the date the change is published in the Federal Register.




September 27, 2005                                                                     48
           HELP AMERICA VOTE ACT
           Michigan’s State Plan


XII. Changes to State Plan from Previous Fiscal Year
       In the case of a State with a State plan in effect under this subtitle during the
       previous fiscal year, a description of how the plan reflects changes from the
       State Plan for the previous fiscal year and of how the State succeeded in
       carrying out the State Plan for such previous fiscal year. -- HAVA §254(a)(12)

       The FY 2003 Plan is Michigan’s initial plan under the Help America Vote Act.
       This section will be updated in the FY 2004 Plan to reflect the changes made in
       the Plan as well as a summary of the 2003 successes.

       ________________________________________________________________________

       HAVA State Plan FY 2005 Changes

       The FY 2004 Plan has been updated in this FY 2005 Plan. The following reflects
       the changes made in the Plan as well as a summary of the 2003 and 2004
       successes. Changes in the Plan consist of the following:

          The addition of $18.9 million in Title II funds and the appropriated amount to
           complete the full state match to the HAVA State Plan as noted in the overall
           HAVA Compliance Budget chart.

          Detailed documentation pertaining to the Title I, Section 101 HAVA funding.



       Summary of the 2003 and 2004 Successes

       The State of Michigan has been working diligently to implement the needed
       HAVA updates. Below are the HAVA successes in FY 2003 and FY 2004.

       Voting Equipment:

       The State of Michigan issued and Invitation to Bid (ITB) to provide precinct
       based Optical Scan Voting Equipment for all cities and townships in Michigan.
       As a result of the ITB process, three vendors were certified to sell optical scan
       systems in the state. Each county chose one of the three vendors to provide
       optical scan systems for every jurisdiction in the county.

       To date, the State has purchased optical scan voting systems to replace punch
       card systems, lever machines, central count optical scan systems, DRE systems



September 27, 2005                                                                     49
           HELP AMERICA VOTE ACT
           Michigan’s State Plan


       and paper ballots in approximately 1,025 cities and townships across the state.
       Many of the systems have already been used in at least one election. The State
       has also purchased updated optical scan systems for most jurisdictions that had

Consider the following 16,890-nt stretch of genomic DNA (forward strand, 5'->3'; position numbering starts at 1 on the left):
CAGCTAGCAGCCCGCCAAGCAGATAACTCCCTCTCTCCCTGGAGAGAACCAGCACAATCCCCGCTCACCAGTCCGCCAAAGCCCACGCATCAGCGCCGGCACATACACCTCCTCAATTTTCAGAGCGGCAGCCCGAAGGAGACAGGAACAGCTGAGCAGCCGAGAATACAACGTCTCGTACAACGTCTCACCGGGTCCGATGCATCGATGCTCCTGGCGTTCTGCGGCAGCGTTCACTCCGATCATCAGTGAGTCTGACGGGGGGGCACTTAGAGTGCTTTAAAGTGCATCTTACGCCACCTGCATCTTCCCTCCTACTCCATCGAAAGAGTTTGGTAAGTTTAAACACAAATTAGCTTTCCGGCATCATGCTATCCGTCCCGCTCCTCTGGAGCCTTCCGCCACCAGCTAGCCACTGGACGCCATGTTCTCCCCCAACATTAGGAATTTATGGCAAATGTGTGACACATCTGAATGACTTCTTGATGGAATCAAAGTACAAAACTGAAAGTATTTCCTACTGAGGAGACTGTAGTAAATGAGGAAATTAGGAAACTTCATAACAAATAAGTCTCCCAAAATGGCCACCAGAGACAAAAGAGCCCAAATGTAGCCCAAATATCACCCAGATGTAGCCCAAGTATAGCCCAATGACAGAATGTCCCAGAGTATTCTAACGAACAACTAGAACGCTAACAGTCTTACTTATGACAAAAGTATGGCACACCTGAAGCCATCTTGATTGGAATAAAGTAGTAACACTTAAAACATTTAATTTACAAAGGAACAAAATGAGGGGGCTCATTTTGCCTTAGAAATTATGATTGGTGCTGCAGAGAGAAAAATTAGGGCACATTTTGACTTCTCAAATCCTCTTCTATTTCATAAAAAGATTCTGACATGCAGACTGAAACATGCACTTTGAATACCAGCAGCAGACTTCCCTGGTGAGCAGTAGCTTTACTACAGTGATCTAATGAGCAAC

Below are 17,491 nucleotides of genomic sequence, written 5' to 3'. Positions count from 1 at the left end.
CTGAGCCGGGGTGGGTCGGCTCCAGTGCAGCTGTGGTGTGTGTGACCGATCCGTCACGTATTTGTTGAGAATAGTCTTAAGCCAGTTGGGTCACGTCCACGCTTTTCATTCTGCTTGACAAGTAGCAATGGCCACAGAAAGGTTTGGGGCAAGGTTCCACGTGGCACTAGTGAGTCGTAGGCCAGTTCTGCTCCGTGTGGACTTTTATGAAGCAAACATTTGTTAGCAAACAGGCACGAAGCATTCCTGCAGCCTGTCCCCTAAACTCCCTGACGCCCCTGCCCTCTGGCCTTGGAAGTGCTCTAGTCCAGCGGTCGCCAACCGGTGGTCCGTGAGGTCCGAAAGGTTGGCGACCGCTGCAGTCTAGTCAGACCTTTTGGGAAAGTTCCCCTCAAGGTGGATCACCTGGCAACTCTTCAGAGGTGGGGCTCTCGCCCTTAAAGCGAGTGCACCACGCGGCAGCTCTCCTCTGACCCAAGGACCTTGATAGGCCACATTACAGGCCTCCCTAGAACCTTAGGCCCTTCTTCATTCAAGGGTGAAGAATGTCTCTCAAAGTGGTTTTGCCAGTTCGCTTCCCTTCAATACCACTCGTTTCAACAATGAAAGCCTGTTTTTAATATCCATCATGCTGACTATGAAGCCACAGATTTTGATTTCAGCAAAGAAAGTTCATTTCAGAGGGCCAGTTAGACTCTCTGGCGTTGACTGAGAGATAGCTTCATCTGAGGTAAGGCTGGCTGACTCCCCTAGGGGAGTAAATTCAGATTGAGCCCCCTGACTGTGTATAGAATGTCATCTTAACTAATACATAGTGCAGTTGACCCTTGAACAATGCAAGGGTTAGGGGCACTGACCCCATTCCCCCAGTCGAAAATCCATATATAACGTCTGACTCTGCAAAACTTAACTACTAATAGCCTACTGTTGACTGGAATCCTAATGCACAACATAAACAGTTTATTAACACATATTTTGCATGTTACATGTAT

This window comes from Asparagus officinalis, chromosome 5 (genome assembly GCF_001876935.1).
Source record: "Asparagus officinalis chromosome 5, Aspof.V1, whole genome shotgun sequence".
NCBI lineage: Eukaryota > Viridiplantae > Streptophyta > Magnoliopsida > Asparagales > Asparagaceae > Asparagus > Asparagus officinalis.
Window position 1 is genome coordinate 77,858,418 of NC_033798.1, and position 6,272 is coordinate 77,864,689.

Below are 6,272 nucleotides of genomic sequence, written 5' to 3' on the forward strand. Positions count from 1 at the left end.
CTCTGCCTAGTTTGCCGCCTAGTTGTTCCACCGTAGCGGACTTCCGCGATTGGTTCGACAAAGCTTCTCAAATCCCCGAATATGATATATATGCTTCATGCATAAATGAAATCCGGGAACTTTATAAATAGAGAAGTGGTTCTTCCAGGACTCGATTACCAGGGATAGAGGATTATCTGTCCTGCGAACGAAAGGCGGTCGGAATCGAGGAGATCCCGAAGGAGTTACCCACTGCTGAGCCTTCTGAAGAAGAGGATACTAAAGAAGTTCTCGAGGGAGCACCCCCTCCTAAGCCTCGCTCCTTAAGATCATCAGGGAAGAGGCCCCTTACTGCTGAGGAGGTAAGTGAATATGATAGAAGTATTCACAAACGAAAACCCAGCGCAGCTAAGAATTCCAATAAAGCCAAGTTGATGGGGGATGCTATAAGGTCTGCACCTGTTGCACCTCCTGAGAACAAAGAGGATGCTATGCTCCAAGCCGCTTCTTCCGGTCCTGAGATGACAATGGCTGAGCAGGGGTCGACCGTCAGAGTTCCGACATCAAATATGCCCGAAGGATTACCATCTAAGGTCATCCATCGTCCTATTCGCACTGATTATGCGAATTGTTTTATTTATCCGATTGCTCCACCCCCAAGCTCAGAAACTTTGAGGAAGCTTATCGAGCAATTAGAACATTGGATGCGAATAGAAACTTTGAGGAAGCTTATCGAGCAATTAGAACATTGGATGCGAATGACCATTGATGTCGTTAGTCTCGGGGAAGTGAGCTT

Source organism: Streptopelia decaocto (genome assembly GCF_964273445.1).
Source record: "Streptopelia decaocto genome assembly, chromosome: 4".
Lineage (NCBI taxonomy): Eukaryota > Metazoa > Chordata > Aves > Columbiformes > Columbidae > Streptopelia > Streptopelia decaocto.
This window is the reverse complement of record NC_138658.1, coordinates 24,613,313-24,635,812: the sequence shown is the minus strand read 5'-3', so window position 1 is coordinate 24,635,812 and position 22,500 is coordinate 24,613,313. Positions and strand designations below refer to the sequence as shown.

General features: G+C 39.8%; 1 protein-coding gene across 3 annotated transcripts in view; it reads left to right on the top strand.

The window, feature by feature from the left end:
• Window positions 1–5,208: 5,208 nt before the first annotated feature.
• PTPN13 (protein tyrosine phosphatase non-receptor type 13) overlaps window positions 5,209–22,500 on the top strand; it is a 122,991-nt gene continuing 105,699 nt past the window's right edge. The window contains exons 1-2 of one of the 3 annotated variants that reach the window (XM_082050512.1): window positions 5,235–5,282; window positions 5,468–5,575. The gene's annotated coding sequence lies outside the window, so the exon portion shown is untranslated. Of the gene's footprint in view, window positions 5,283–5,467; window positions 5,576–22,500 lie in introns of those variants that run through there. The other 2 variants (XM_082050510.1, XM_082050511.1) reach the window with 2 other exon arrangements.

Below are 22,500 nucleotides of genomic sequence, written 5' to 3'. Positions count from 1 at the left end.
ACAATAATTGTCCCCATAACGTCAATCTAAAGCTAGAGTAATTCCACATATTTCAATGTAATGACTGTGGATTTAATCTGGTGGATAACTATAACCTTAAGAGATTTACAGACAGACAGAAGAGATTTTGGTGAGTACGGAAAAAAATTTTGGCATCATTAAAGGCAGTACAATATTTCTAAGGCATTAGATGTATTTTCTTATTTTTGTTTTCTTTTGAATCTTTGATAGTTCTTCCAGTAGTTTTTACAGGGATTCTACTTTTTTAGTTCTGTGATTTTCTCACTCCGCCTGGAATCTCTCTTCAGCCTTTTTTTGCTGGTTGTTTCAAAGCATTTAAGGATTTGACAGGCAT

purchased and used optical scan systems prior to the November 2000
       Presidential Election.

       The following are HAVA Voting Equipment Projects underway:

          Accessible Voting Equipment
           Provide accessible and HAVA compliant voting systems for every polling
           location in the state. An Invitation to Bid will be issued in October of 2005.

          Voting Equipment Reimbursement
           Reimburse jurisdictions that purchased new optical scan voting systems after
           the 2000 Presidential Election. This project will be complete in late 2005 or
           early 2006.

       Qualified Voter File (QVF) System Enhancements

       In order to provide local election officials with tools to comply with the National
       Voter Registration Act (NVRA), the State of Michigan enhanced the QVF to
       automate the cancellation process. The QVF software now produces the notice to
       voters that fall into this category and each record is marked with the date the
       notice is sent. If no action is taken by the voter during the two federal election
       cycles, the QVF will automatically forward lists of registered voters subject to
       cancellation to each election official. If the voter votes during this period, the
       QVF will automatically remove the voter from the cancellation category.

       The State of Michigan enhanced the QVF software to capture the last four digits
       of a registered voter’s social security number when provided pursuant to HAVA.
       The State is finalizing its procedures to verify the voter’s identity by matching
       the last four digits of social security number with Social Security Administration
       records.

       The following are HAVA project in process:

          Replacement of the QVF Server in Lansing
           The Bureau of Elections purchased a new QVF server. DIT is currently
           testing its functionality. The new server is required for HAVA related
           initiatives to move digitized signatures from the driver file to the QVF and to


September 27, 2005                                                                      50
           HELP AMERICA VOTE ACT
           Michigan’s State Plan


           provide additional QVF access alternatives to smaller jurisdictions. The QVF
           server will be operational in early 2006.